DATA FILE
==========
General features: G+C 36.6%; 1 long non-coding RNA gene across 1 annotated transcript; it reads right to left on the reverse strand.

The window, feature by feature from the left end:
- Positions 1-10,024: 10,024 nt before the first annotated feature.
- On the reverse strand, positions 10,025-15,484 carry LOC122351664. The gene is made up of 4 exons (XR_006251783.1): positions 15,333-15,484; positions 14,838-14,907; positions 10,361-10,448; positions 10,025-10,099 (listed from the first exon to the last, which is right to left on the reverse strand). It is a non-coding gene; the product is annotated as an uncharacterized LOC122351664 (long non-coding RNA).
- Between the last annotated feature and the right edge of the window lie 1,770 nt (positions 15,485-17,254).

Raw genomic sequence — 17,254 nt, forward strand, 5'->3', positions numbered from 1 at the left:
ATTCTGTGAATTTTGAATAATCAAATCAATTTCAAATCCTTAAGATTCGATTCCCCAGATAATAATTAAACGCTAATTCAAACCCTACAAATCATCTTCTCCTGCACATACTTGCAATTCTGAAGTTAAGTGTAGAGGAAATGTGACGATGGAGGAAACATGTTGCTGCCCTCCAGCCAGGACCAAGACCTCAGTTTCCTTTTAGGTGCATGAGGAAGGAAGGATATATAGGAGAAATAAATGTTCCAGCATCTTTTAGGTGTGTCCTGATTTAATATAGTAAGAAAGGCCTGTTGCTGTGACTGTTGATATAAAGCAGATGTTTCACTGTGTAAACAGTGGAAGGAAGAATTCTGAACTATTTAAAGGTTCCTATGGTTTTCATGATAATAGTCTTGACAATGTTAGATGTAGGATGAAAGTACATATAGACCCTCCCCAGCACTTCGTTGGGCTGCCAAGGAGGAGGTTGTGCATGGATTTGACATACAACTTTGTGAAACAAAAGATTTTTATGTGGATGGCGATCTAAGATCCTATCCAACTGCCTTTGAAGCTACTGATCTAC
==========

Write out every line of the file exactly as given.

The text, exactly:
General features: G+C 36.6%; 1 long non-coding RNA gene across 1 annotated transcript; it reads right to left on the reverse strand.

The window, feature by feature from the left end:
- Positions 1-10,024: 10,024 nt before the first annotated feature.
- On the reverse strand, positions 10,025-15,484 carry LOC122351664. The gene is made up of 4 exons (XR_006251783.1): positions 15,333-15,484; positions 14,838-14,907; positions 10,361-10,448; positions 10,025-10,099 (listed from the first exon to the last, which is right to left on the reverse strand). It is a non-coding gene; the product is annotated as an uncharacterized LOC122351664 (long non-coding RNA).
- Between the last annotated feature and the right edge of the window lie 1,770 nt (positions 15,485-17,254).

Raw genomic sequence — 17,254 nt, forward strand, 5'->3', positions numbered from 1 at the left:
ATTCTGTGAATTTTGAATAATCAAATCAATTTCAAATCCTTAAGATTCGATTCCCCAGATAATAATTAAACGCTAATTCAAACCCTACAAATCATCTTCTCCTGCACATACTTGCAATTCTGAAGTTAAGTGTAGAGGAAATGTGACGATGGAGGAAACATGTTGCTGCCCTCCAGCCAGGACCAAGACCTCAGTTTCCTTTTAGGTGCATGAGGAAGGAAGGATATATAGGAGAAATAAATGTTCCAGCATCTTTTAGGTGTGTCCTGATTTAATATAGTAAGAAAGGCCTGTTGCTGTGACTGTTGATATAAAGCAGATGTTTCACTGTGTAAACAGTGGAAGGAAGAATTCTGAACTATTTAAAGGTTCCTATGGTTTTCATGATAATAGTCTTGACAATGTTAGATGTAGGATGAAAGTACATATAGACCCTCCCCAGCACTTCGTTGGGCTGCCAAGGAGGAGGTTGTGCATGGATTTGACATACAACTTTGTGAAACAAAAGATTTTTATGTGGATGGCGATCTAAGATCCTATCCAACTGCCTTTGAAGCTACTGATCTAC